Tourbillon, meaning “whirlwind” in French is a thought provoking invention stemmed from the seed of ingenuity. The fascinating complications make this intricate masterpiece an affordable luxury for a very lucky few. Most of us will only see it in pictures, and when we do see it, we can’t help but to be seduced by the complexity and beauty of what is Tourbillon.
During the 18th century, there was great demand for watches that would hold their accuracy over a long period of time. Deriving from the pocket watches and the marine chronometers that sailors used, an accurate time was often a matter of life and death on the high seas because it would steer them on the right course and navigate them out of harm’s way.
The problem lied in the gravitational pull of our great Earth. With most mechanical watches being inside the pocket, they were vertical almost all the time. Gravity would skew the time over extended periods of time by slowing or speeding the balance of the escapement. Even the newest watch that has been properly serviced and lubricated cannot escape the force of gravity.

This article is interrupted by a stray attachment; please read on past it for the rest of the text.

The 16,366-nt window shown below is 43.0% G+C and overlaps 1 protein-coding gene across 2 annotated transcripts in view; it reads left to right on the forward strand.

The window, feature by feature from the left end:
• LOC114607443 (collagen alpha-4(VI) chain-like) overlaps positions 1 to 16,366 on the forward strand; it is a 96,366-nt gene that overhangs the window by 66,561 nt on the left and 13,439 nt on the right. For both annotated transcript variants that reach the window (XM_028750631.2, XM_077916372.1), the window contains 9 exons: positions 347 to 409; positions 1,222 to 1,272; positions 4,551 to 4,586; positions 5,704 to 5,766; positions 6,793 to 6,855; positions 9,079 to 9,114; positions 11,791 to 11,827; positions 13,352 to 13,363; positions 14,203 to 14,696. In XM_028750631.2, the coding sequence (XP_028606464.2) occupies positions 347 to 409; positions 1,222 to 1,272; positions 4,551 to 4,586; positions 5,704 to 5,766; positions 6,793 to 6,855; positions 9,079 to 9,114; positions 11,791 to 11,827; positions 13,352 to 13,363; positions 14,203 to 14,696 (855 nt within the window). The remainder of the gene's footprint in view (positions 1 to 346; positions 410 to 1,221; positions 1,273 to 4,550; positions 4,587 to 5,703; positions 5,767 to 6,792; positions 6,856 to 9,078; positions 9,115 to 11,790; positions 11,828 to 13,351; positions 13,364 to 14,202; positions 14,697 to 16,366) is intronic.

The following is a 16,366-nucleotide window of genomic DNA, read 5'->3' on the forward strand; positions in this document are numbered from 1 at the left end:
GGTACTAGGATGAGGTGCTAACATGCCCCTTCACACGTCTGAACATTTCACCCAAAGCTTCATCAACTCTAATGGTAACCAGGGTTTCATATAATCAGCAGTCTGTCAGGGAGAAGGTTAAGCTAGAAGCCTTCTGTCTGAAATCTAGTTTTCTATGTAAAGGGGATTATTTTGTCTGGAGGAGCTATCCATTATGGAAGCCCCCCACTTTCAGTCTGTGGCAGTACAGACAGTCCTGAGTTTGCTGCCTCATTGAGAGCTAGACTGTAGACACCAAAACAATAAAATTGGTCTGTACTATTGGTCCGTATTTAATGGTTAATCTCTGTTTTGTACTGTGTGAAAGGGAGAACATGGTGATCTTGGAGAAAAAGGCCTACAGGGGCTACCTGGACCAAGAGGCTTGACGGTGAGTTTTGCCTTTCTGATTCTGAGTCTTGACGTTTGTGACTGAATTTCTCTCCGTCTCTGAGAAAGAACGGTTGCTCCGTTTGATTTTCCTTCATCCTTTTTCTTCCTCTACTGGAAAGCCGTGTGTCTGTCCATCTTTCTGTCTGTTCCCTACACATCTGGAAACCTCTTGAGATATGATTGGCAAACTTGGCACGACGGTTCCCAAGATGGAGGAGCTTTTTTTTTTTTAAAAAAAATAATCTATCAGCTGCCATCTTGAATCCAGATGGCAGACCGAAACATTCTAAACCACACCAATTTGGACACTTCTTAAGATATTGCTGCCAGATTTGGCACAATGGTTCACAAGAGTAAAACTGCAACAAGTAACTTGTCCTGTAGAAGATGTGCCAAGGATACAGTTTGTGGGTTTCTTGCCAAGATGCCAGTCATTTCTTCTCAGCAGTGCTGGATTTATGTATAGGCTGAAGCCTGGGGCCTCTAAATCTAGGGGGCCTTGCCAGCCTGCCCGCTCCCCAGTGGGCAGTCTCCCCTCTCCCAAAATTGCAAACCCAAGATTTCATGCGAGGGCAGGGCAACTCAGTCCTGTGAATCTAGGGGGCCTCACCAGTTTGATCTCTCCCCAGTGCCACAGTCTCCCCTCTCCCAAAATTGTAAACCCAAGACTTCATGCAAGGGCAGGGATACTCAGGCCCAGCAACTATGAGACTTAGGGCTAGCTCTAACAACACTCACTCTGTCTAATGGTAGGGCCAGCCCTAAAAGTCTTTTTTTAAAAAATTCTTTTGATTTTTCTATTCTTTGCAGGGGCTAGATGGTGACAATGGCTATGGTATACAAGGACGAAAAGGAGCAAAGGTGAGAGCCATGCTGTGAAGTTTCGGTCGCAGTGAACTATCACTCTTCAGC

To nullify these effects, the ingenius watchmaker Abraham-Louis Breguet designed a way to defy gravity in 1975, starting the history of our beloved Tourbillon. Knowing that all watches lose their accuracy because of gravity, Breguet created the balance wheel, escape lever, and escape wheel inside a rotating cage. The 360 degree turn in intervals of usually a minute, would keep the force of gravity balanced out among the mechanism, keeping time accurately. It was not until 1801 that the first Tourbillon was patented, then Breguet sold them in 1805, then publicized them in 1806.
To much of our delight, we now have extremely accurate and consistent time, as well as a line of excellent Breguet Tourbillons and other brands that incorporate the “whirlwind” into their timepieces with elegance and grace.